Olympic weightlifting will present you with many challenges on your journey. While the clean & jerk is one of the two main lifts, it actually consists of two separate movements in and of itself. The jerk — when you send a barbell flying off your collarbones and to arm’s length — is considered one of the most challenging aspects of the sport.
The clean & jerk go together on the platform, but your jerk can have a mind of its own. There are three main styles of the jerk that are accepted in competition: the split jerk, the power jerk, and the squat jerk. They all share the goal of getting the bar overhead to two straight arms.
With the right technique and ample overhead strength, you should be able to jerk as much (or more) than you can clean.
If your jerk needs work, you’ve come to the right place. Nailing the jerk every time means having to practice different jerk drills. These nine exercises are the best for creating the strongest version of your jerk.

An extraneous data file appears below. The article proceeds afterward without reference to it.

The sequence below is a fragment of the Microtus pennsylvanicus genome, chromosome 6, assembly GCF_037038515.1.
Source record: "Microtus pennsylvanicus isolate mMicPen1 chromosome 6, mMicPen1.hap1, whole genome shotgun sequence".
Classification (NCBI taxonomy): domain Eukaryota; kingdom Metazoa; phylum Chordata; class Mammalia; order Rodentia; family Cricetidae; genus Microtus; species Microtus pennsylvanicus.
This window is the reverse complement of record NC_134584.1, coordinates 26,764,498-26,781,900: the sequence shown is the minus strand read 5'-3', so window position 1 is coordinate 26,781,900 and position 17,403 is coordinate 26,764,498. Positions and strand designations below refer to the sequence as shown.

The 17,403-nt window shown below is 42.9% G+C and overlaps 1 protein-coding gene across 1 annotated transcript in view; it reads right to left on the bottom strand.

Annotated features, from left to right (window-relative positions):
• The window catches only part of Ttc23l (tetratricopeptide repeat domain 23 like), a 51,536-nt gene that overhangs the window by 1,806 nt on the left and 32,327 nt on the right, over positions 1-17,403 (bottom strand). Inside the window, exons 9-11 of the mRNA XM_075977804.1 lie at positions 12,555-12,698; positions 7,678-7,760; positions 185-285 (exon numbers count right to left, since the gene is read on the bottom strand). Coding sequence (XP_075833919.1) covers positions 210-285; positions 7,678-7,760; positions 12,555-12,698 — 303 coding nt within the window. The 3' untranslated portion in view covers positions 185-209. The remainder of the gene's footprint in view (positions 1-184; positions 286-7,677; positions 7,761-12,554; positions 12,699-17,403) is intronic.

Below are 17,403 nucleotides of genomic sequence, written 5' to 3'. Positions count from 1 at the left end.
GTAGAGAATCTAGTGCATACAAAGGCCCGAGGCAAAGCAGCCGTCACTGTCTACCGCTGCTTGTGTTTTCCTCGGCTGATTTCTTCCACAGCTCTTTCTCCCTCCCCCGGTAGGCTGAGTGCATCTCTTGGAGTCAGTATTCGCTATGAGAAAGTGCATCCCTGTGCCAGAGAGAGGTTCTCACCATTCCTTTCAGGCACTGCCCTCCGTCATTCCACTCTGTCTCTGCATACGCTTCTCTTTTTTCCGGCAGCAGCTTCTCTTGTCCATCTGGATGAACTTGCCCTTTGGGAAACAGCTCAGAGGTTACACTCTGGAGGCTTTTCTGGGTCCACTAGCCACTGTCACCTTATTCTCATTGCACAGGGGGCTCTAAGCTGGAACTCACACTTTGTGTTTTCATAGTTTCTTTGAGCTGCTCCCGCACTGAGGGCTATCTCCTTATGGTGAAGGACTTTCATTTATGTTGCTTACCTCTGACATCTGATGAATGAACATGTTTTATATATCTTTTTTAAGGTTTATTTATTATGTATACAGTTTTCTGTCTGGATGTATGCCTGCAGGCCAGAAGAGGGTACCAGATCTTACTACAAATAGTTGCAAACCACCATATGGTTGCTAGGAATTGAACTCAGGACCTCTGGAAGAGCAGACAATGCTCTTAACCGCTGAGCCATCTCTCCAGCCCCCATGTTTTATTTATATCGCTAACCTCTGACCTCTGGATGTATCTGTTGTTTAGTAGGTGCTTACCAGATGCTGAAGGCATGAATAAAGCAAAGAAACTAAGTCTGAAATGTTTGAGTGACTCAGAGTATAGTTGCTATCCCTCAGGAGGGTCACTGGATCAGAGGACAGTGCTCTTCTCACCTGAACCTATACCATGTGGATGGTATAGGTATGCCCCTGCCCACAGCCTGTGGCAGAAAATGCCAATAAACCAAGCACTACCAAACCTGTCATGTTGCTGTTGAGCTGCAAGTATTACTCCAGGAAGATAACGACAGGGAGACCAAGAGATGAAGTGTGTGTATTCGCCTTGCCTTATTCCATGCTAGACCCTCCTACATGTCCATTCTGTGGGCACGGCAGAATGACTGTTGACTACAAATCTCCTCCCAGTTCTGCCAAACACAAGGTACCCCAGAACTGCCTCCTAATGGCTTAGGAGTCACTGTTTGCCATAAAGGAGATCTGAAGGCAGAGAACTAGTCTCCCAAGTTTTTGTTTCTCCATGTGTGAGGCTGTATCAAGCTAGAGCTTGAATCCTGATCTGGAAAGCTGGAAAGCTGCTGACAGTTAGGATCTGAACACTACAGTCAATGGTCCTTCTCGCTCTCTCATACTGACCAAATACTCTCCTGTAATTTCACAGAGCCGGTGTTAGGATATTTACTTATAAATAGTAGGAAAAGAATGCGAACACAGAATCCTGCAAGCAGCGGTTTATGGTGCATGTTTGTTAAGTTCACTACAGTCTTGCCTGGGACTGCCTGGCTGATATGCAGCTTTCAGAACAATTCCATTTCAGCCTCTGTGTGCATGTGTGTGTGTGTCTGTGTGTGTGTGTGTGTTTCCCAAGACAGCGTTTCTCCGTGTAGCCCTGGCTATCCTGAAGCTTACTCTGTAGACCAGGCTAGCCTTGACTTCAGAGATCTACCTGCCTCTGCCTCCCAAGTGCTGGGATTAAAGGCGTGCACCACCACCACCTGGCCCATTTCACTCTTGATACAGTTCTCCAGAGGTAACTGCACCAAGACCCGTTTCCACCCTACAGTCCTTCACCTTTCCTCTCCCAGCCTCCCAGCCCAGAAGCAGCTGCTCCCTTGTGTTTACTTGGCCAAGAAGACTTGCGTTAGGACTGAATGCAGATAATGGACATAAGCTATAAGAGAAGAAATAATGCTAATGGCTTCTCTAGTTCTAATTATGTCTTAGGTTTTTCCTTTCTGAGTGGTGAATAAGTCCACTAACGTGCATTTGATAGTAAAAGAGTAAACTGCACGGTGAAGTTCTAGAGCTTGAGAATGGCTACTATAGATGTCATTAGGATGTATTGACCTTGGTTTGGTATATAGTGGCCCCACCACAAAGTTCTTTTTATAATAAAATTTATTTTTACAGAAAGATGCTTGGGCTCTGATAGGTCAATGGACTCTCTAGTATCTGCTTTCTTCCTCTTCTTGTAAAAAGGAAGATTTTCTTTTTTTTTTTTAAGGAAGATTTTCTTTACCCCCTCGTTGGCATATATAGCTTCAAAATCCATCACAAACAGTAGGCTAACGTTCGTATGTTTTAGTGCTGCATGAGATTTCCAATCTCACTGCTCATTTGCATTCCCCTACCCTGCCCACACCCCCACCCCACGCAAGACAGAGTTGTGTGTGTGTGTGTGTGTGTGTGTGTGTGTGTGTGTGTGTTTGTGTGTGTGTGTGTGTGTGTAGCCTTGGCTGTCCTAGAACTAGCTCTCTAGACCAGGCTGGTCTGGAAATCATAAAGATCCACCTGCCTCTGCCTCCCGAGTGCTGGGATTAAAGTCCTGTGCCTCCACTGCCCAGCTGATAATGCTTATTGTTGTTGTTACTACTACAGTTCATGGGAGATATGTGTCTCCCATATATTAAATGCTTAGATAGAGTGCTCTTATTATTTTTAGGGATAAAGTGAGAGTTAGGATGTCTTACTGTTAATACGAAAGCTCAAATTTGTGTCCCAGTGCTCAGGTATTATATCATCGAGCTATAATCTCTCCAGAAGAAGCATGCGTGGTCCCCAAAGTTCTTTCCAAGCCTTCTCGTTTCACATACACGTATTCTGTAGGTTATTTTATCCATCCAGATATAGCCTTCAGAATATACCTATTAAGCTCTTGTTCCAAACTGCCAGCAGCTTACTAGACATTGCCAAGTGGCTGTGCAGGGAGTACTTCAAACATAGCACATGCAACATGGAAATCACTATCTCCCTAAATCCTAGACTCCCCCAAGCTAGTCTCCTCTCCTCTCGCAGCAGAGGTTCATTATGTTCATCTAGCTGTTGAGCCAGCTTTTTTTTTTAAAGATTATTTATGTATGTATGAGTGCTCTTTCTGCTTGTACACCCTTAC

Best Exercises to Strengthen the Jerk
- Push Press
- Push Jerk
- Jerk With Pause
- Jerk With Slow Dip
- Tall Jerk
- Jerk Balance
- Jerk Recovery
- Jerk From Blocks
The jerk starts with a dip-and-drive motion from your legs, which generates the power that forces the barbell off your shoulders. It has to be precise, upright, and tight, which is easier said than done when you’re in the moment.
The push press is a strength-centric exercise that shares the exact same dip and drive pattern as the jerk itself.
Benefits of the Push Press
- Teaches you to correctly use your leg power in an overhead lift.
- Reinforces the full extension of your dip and drive technique.
- Lets you put more weight overhead than in the strict press.
How to Do the Push Press
Dip your legs to a quarter squat, then quickly straighten your legs and drive the barbell vertically off your shoulders. Fully extend your ankles, knees, and hips while you drive the bar. Press the bar overhead while your feet return to the floor. Your arms should be behind your ears at the top of the rep, with your elbows locked.